The National Food Agency (Bapanas) of Indonesia announced that it has collaborated with related ministries and has begun implementing a rice strategy to ensure sustainable food security. According to the agency, the collaborative strategy has been implemented to enable the State Logistics Agency (Bulog) to secure rice stocks from local rice producers at a new equilibrium price.
Arief Prasetyo Adi, head of Bapanas, spoke at a hearing session with members of the parliament. He outlined the government’s strategy for dealing with surplus rice production amid the rising production costs and increasing consumer prices.
Adi stated, “There is a presidential regulation on government food reserves, and, by coordinating with the Finance Ministry, the last thing that we need to do is determining the B to B.”
An interest subsidy will be provided by the Association of State-Owned Banks (Himbara) to Bulog and state-owned food holding company ID Food afterward, Adi added.
Furthermore, interest subsidy facilities would also be provided for other staple food commodities that ID Food and others manage. However, according to Adi, this matter is still being finalized.
The availability of stocks of rice and other staple food commodities has become the Indonesian government’s priority. “Until the end of 2022, for instance, we propose a budget of Rp1 trillion for Bulog to enable it to commence its assignment to secure the stocks of rice, corn, and soybean,” Adi said.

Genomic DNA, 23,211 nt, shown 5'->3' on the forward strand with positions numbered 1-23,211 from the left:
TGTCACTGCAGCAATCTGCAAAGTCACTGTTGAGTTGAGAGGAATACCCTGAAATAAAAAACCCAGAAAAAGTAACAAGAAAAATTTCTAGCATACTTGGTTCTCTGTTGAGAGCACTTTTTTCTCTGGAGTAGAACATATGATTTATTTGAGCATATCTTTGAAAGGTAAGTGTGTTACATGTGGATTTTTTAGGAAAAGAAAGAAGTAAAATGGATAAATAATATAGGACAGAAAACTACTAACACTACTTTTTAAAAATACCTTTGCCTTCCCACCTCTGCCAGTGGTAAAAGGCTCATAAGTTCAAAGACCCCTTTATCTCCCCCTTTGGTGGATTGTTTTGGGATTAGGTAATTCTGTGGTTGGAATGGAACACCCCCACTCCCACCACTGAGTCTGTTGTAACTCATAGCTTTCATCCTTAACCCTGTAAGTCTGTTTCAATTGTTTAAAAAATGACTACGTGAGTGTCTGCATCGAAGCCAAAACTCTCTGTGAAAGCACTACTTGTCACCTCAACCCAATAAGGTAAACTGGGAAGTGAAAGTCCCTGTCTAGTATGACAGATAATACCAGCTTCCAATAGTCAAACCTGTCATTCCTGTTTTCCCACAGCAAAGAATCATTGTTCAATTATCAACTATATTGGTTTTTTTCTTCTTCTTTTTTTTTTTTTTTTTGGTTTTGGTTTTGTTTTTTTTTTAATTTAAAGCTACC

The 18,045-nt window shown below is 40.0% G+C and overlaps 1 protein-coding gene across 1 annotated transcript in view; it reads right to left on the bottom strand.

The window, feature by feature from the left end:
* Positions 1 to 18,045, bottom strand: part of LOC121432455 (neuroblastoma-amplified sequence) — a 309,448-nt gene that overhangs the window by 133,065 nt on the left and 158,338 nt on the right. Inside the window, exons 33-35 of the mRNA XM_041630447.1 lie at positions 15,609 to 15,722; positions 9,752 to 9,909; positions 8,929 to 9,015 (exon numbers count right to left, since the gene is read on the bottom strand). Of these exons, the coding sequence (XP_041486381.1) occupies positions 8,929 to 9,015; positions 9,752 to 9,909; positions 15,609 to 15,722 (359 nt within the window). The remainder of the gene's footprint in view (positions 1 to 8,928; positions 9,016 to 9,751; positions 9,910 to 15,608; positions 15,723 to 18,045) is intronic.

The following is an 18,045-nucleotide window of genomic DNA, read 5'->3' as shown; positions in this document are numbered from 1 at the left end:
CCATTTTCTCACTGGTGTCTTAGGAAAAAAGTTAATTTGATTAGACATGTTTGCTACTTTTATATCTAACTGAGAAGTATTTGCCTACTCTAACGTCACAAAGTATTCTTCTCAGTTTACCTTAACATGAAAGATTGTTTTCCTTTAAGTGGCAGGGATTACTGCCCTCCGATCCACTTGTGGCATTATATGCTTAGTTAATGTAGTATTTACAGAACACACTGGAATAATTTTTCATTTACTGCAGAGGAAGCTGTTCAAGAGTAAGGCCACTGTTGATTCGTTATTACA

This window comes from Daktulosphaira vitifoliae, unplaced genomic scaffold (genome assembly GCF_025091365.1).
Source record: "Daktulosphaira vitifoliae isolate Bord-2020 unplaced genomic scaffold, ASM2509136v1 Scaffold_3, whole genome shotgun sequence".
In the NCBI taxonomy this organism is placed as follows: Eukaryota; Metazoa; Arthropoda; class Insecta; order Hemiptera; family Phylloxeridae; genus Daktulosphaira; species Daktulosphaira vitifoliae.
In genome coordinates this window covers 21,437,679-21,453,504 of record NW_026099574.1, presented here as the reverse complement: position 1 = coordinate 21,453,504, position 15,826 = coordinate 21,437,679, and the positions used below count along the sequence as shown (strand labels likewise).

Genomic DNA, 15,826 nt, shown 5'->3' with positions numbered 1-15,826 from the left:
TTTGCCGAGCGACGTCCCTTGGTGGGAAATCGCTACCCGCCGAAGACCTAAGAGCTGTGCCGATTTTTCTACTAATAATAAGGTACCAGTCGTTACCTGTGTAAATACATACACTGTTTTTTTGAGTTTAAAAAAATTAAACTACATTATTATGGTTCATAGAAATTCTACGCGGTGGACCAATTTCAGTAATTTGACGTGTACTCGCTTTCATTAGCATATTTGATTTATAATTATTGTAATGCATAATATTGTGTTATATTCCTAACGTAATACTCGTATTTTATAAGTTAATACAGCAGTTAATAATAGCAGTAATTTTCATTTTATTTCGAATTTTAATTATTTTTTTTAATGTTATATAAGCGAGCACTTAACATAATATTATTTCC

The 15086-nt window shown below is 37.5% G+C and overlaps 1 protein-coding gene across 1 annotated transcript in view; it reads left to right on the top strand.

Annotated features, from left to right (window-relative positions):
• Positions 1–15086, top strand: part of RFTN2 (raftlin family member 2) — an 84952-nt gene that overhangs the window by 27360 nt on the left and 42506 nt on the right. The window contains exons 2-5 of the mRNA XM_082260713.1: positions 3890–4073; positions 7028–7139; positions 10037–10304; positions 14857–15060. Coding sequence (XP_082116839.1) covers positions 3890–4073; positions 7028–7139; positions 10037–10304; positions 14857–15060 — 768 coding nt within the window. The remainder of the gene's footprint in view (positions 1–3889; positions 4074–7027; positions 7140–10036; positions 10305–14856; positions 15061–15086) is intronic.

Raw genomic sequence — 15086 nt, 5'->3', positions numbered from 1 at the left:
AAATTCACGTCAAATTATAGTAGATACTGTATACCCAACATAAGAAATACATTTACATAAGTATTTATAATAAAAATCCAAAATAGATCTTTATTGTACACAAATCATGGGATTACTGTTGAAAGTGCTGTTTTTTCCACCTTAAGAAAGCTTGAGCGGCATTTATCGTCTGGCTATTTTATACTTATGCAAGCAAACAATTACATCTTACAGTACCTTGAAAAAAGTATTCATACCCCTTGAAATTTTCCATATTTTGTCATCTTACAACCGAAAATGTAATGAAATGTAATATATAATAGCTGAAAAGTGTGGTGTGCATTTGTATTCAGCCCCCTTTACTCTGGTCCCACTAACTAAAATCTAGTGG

Bulog would be able to compete in activities of trade by getting an interest subsidy of 4.75 percent from the Finance Ministry. Additionally, Bapanas has also proposed a budget of Rp2 trillion for ID Food to commence its task to manage more staple food commodities. This includes shallots, garlic, curly red chilies, red bird’s eye chilies, ruminant meat, chicken meat, eggs, and sugar for consumption.
Adi also said that the Rp2-trillion budget could be provided through cheap loans instead of equity capital.
A question on the government’s debt of Rp5.2 trillion to Bulog was also raised at the hearing session. Adi responded, saying that he has coordinated with the Finance Ministry for the repayment of the debt.
Based on the Presidential Regulation No. 66 of 2021, Bapanas was formed as part of the government’s endeavors to help stabilize food supplies in Indonesia. The agency monitors nine staple foods, namely rice, soybeans, eggs, corn, onions and shallots, sugar, chili, bovine meat, and poultry meat. In 2022, fish and cooking were also added to the list of staple-food commodities.